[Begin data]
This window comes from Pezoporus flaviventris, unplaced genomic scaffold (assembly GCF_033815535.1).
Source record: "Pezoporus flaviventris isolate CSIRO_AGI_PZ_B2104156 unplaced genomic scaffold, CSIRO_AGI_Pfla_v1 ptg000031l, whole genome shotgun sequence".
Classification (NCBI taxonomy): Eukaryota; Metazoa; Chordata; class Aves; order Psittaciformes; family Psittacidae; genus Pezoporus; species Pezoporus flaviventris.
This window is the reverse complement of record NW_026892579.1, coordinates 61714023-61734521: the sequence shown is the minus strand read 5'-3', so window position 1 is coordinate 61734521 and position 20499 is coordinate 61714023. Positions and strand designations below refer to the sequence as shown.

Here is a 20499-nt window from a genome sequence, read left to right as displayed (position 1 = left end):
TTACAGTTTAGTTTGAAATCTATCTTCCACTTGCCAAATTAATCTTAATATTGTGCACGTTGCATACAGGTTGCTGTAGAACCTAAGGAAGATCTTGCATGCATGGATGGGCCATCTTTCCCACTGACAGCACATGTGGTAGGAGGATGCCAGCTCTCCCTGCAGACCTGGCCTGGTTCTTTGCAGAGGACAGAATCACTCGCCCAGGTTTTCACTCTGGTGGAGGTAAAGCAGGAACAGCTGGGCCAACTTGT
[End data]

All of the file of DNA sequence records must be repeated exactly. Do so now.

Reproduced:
This window comes from Pezoporus flaviventris, unplaced genomic scaffold (assembly GCF_033815535.1).
Source record: "Pezoporus flaviventris isolate CSIRO_AGI_PZ_B2104156 unplaced genomic scaffold, CSIRO_AGI_Pfla_v1 ptg000031l, whole genome shotgun sequence".
Classification (NCBI taxonomy): Eukaryota; Metazoa; Chordata; class Aves; order Psittaciformes; family Psittacidae; genus Pezoporus; species Pezoporus flaviventris.
This window is the reverse complement of record NW_026892579.1, coordinates 61714023-61734521: the sequence shown is the minus strand read 5'-3', so window position 1 is coordinate 61734521 and position 20499 is coordinate 61714023. Positions and strand designations below refer to the sequence as shown.

Here is a 20499-nt window from a genome sequence, read left to right as displayed (position 1 = left end):
TTACAGTTTAGTTTGAAATCTATCTTCCACTTGCCAAATTAATCTTAATATTGTGCACGTTGCATACAGGTTGCTGTAGAACCTAAGGAAGATCTTGCATGCATGGATGGGCCATCTTTCCCACTGACAGCACATGTGGTAGGAGGATGCCAGCTCTCCCTGCAGACCTGGCCTGGTTCTTTGCAGAGGACAGAATCACTCGCCCAGGTTTTCACTCTGGTGGAGGTAAAGCAGGAACAGCTGGGCCAACTTGT